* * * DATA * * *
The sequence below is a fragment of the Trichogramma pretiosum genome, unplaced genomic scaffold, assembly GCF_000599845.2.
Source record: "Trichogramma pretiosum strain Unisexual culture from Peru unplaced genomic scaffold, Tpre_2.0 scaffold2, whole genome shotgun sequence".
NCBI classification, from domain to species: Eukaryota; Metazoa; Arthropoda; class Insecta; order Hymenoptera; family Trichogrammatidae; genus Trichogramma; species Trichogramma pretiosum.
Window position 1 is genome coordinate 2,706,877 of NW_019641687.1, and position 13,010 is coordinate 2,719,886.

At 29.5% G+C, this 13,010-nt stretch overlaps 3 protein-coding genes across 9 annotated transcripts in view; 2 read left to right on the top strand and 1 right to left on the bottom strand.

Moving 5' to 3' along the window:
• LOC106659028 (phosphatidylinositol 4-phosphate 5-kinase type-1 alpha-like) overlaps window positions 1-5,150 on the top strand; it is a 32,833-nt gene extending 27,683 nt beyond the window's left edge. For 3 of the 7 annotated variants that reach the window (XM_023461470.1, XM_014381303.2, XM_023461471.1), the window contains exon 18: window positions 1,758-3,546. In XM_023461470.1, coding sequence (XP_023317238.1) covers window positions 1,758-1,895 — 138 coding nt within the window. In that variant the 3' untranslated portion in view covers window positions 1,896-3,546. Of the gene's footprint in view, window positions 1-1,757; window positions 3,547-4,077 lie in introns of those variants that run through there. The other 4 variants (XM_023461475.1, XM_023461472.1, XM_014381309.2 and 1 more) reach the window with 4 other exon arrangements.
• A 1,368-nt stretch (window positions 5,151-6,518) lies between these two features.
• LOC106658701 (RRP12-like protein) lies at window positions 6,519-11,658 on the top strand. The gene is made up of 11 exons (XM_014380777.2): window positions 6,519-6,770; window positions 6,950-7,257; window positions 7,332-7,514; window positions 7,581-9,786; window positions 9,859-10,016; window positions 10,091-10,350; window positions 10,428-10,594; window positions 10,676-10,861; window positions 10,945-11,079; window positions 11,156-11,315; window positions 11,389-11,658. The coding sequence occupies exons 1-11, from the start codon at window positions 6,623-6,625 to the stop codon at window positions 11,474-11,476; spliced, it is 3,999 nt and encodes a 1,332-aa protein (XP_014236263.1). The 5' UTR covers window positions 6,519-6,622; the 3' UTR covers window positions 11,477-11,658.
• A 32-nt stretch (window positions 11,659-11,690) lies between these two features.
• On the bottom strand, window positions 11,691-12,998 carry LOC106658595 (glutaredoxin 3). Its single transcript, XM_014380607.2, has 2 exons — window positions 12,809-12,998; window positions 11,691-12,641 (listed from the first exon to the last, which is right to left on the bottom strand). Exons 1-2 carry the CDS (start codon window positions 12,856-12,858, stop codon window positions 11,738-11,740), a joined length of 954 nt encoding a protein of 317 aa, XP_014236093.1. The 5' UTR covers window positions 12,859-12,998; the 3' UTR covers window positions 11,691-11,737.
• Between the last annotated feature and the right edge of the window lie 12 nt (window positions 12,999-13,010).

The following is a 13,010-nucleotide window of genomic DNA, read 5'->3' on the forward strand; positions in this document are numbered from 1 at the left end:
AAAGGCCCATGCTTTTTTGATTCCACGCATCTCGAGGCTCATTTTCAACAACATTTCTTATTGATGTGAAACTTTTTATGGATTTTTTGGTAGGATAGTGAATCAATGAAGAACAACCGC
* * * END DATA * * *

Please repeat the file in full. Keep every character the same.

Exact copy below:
The sequence below is a fragment of the Trichogramma pretiosum genome, unplaced genomic scaffold, assembly GCF_000599845.2.
Source record: "Trichogramma pretiosum strain Unisexual culture from Peru unplaced genomic scaffold, Tpre_2.0 scaffold2, whole genome shotgun sequence".
NCBI classification, from domain to species: Eukaryota; Metazoa; Arthropoda; class Insecta; order Hymenoptera; family Trichogrammatidae; genus Trichogramma; species Trichogramma pretiosum.
Window position 1 is genome coordinate 2,706,877 of NW_019641687.1, and position 13,010 is coordinate 2,719,886.

At 29.5% G+C, this 13,010-nt stretch overlaps 3 protein-coding genes across 9 annotated transcripts in view; 2 read left to right on the top strand and 1 right to left on the bottom strand.

Moving 5' to 3' along the window:
• LOC106659028 (phosphatidylinositol 4-phosphate 5-kinase type-1 alpha-like) overlaps window positions 1-5,150 on the top strand; it is a 32,833-nt gene extending 27,683 nt beyond the window's left edge. For 3 of the 7 annotated variants that reach the window (XM_023461470.1, XM_014381303.2, XM_023461471.1), the window contains exon 18: window positions 1,758-3,546. In XM_023461470.1, coding sequence (XP_023317238.1) covers window positions 1,758-1,895 — 138 coding nt within the window. In that variant the 3' untranslated portion in view covers window positions 1,896-3,546. Of the gene's footprint in view, window positions 1-1,757; window positions 3,547-4,077 lie in introns of those variants that run through there. The other 4 variants (XM_023461475.1, XM_023461472.1, XM_014381309.2 and 1 more) reach the window with 4 other exon arrangements.
• A 1,368-nt stretch (window positions 5,151-6,518) lies between these two features.
• LOC106658701 (RRP12-like protein) lies at window positions 6,519-11,658 on the top strand. The gene is made up of 11 exons (XM_014380777.2): window positions 6,519-6,770; window positions 6,950-7,257; window positions 7,332-7,514; window positions 7,581-9,786; window positions 9,859-10,016; window positions 10,091-10,350; window positions 10,428-10,594; window positions 10,676-10,861; window positions 10,945-11,079; window positions 11,156-11,315; window positions 11,389-11,658. The coding sequence occupies exons 1-11, from the start codon at window positions 6,623-6,625 to the stop codon at window positions 11,474-11,476; spliced, it is 3,999 nt and encodes a 1,332-aa protein (XP_014236263.1). The 5' UTR covers window positions 6,519-6,622; the 3' UTR covers window positions 11,477-11,658.
• A 32-nt stretch (window positions 11,659-11,690) lies between these two features.
• On the bottom strand, window positions 11,691-12,998 carry LOC106658595 (glutaredoxin 3). Its single transcript, XM_014380607.2, has 2 exons — window positions 12,809-12,998; window positions 11,691-12,641 (listed from the first exon to the last, which is right to left on the bottom strand). Exons 1-2 carry the CDS (start codon window positions 12,856-12,858, stop codon window positions 11,738-11,740), a joined length of 954 nt encoding a protein of 317 aa, XP_014236093.1. The 5' UTR covers window positions 12,859-12,998; the 3' UTR covers window positions 11,691-11,737.
• Between the last annotated feature and the right edge of the window lie 12 nt (window positions 12,999-13,010).

The following is a 13,010-nucleotide window of genomic DNA, read 5'->3' on the forward strand; positions in this document are numbered from 1 at the left end:
AAAGGCCCATGCTTTTTTGATTCCACGCATCTCGAGGCTCATTTTCAACAACATTTCTTATTGATGTGAAACTTTTTATGGATTTTTTGGTAGGATAGTGAATCAATGAAGAACAACCGC